Contrary to popular belief, private equity is not going to be the saviour for mining companies desperate for cash to fund their exploration and projects.
There are only a few private equity firms that have a real interest in the mining space and they are taking their time looking for new investments.
“The industry has developed a level of exuberance around private equity which isn’t well researched and certainly overblown,” said Michael Scherb, general partner with London-based Appian Capital Advisory LLP, which has raised $375-million (U.S.) to invest in mining assets.
“The real capital dedicated to the space is really only in a handful of dedicated mining specialist investment houses,” said Mr. Scherb on the sidelines of the Prospectors and Developers Association of Canada conference in Toronto.
He is looking to deploy his fund’s capital over the next few years and recently made an investment in a Toronto-listed junior miner.
Private equity funds have about $1-trillion of so-called “dry powder” funds that have been promised to investors but not yet invested, according to the most recent global private equity report from tracking firm Preqin.
Much of that is not specifically set aside for the mining sector, which has been hit hard by the slump in commodity prices.
In addition, mining projects and companies are highly complex and do not fit the traditional private equity “buy-out” model of buying a distressed company, fixing it and then selling it over a fairly short period of time.
That shrinks the pool of serious buyers to those that have experience in the mining industry.
Toronto-based Waterton Global Resource Management is dedicated to investing in mining assets and has a team of miners who have worked for some of the biggest Canadian mining companies such as Barrick Gold Corp. and Teck Resources Ltd.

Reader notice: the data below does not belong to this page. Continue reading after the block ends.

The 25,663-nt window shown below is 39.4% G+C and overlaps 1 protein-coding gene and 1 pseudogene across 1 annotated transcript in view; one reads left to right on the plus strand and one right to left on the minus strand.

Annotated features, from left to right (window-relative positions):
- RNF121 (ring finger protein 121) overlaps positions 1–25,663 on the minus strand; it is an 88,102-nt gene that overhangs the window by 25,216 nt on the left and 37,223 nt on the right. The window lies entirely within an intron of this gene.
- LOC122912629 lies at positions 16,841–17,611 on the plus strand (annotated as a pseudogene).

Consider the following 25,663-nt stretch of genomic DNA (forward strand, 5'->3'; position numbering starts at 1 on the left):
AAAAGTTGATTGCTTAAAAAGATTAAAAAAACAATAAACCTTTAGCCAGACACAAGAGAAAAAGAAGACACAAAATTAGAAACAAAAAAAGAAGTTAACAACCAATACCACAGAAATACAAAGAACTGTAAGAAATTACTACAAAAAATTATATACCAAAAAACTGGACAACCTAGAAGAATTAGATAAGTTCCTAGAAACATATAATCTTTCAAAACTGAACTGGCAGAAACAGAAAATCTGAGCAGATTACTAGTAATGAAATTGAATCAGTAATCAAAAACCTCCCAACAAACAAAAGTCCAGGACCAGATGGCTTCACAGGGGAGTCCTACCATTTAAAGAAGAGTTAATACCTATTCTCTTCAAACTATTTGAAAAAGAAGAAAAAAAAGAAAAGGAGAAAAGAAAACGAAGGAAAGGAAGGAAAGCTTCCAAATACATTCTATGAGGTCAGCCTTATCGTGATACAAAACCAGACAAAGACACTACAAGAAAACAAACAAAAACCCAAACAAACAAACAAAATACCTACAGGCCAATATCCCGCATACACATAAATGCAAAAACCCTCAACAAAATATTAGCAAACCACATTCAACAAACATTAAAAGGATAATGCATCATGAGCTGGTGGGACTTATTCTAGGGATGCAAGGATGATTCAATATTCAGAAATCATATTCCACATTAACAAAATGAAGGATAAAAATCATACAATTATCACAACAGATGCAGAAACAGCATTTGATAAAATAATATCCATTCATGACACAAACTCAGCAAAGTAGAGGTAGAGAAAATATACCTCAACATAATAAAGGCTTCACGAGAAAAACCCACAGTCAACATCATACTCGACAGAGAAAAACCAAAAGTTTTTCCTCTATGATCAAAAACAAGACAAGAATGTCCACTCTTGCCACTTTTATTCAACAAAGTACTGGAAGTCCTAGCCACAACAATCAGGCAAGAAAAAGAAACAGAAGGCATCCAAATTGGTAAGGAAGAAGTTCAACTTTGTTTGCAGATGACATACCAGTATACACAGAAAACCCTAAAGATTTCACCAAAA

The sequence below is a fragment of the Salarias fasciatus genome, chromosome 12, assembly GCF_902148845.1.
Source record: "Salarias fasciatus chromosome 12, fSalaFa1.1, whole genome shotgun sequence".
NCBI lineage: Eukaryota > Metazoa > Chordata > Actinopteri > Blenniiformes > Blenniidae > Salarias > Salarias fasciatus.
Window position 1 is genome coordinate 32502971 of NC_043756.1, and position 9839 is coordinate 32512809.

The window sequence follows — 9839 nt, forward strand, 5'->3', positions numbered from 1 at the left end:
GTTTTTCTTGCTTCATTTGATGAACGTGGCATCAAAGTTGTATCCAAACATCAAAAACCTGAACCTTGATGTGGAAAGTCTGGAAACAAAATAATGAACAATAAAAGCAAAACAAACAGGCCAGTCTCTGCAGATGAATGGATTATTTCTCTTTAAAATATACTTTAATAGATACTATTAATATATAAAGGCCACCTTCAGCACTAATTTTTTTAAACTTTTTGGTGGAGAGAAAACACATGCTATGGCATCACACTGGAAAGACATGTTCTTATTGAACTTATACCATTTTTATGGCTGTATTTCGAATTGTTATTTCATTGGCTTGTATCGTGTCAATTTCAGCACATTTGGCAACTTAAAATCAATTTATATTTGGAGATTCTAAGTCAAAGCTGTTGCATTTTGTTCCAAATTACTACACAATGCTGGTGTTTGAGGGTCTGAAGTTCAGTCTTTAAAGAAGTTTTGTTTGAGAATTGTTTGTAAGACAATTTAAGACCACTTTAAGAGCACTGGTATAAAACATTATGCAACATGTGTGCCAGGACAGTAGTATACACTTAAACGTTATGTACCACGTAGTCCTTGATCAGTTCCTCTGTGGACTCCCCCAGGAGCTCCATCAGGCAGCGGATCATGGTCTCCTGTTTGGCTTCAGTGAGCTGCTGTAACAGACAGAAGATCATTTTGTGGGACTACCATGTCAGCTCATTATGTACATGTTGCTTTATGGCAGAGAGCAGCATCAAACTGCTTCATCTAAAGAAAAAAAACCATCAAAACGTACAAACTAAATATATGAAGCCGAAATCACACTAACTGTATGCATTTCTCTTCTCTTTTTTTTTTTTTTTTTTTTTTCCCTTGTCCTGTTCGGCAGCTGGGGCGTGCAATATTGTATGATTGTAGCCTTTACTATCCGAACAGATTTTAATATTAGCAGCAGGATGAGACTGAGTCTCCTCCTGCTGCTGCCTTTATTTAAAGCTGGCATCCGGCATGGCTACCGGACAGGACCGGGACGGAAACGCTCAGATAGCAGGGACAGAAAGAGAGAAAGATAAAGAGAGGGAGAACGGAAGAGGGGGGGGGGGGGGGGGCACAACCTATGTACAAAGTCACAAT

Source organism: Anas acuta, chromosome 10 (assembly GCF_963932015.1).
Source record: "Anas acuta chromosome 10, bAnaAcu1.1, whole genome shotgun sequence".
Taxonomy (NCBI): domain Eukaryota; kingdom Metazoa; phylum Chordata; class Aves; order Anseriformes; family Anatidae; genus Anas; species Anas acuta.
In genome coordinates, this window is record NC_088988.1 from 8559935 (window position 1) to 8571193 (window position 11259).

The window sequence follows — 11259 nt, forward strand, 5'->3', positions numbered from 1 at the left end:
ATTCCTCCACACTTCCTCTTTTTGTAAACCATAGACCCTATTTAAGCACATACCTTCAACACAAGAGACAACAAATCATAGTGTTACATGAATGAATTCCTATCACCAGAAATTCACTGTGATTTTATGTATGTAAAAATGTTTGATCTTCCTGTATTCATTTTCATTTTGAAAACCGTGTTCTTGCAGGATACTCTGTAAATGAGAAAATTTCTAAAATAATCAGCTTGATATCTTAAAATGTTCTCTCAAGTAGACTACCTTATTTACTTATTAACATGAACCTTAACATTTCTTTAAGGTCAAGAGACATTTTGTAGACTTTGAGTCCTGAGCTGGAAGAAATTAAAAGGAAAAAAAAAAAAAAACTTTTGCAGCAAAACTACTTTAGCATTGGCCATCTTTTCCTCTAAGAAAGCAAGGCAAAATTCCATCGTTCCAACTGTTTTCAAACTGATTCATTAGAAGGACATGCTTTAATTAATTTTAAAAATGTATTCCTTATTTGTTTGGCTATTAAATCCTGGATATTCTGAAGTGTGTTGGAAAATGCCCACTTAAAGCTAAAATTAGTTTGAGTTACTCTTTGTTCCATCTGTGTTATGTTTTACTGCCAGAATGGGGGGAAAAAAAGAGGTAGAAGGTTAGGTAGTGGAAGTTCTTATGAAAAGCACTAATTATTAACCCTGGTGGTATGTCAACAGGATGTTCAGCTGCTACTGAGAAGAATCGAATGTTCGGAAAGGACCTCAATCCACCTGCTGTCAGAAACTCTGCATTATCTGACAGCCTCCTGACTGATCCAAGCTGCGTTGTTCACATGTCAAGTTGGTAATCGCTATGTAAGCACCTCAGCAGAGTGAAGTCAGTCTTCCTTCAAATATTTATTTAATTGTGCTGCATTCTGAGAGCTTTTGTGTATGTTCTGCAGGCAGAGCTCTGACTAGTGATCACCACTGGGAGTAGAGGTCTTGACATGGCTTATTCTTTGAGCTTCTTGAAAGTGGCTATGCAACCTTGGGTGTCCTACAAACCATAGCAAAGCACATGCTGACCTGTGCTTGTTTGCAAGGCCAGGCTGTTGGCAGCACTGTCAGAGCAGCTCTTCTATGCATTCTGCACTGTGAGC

Mr. Scherb’s Appian has a team that includes former executives from mining giants Rio Tinto and Anglo American.
New York-based Orion Resource Partners, which has $1.1-billion under management and focuses on junior mining companies, said the private equity industry is going through an education process.
“Leverage works a little bit differently in the mining space than it does in the areas private equity has been comfortable,” Oskar Lewnowski, Orion’s chief investment officer, told delegates at the mining conference.
“Private equity has needed to educate itself a little bit on that,” he said, adding that there is a growing acceptance from private equity firms and mining companies “on the need for each other.”
The idea of private pools of capital in the mining space is foreign to many miners, which traditionally have raised funds on the public markets.
With the commodity downturn, mining companies had a hard time tapping equity markets and were loathe to issue stock because it was dilutive and their shares were trading at multiyear lows.
Gareth Turner, a senior partner with Apollo Management, sees similarities between the mining industry and the oil and gas sector, which used to shy away from private equity.
“Fifteen years ago, if you are in West Texas and you came from Wall Street, they would sort of run you out of town. But today they welcome you with open arms,” Mr. Turner told delegates at the mining conference.
“While you haven’t seen
the rapid deployment of capital in metals and mining like you have seen in oil and gas, I think it is going to take time for producers and ourselves as financial intermediaries to learn how to work with each together,” he said.
So are there any deals? Waterton’s chief investment officer, Isser Elishis, said the firms are disciplined, a lesson the mining industry had to learn quickly in 2013.
His firm recently launched a $58.8-million (Canadian) hostile bid for Arizona-based Chaparral Gold Corp.
The company has rejected the bid, which has become an unwelcome development for Chaparral and other junior miners that see more value in their assets.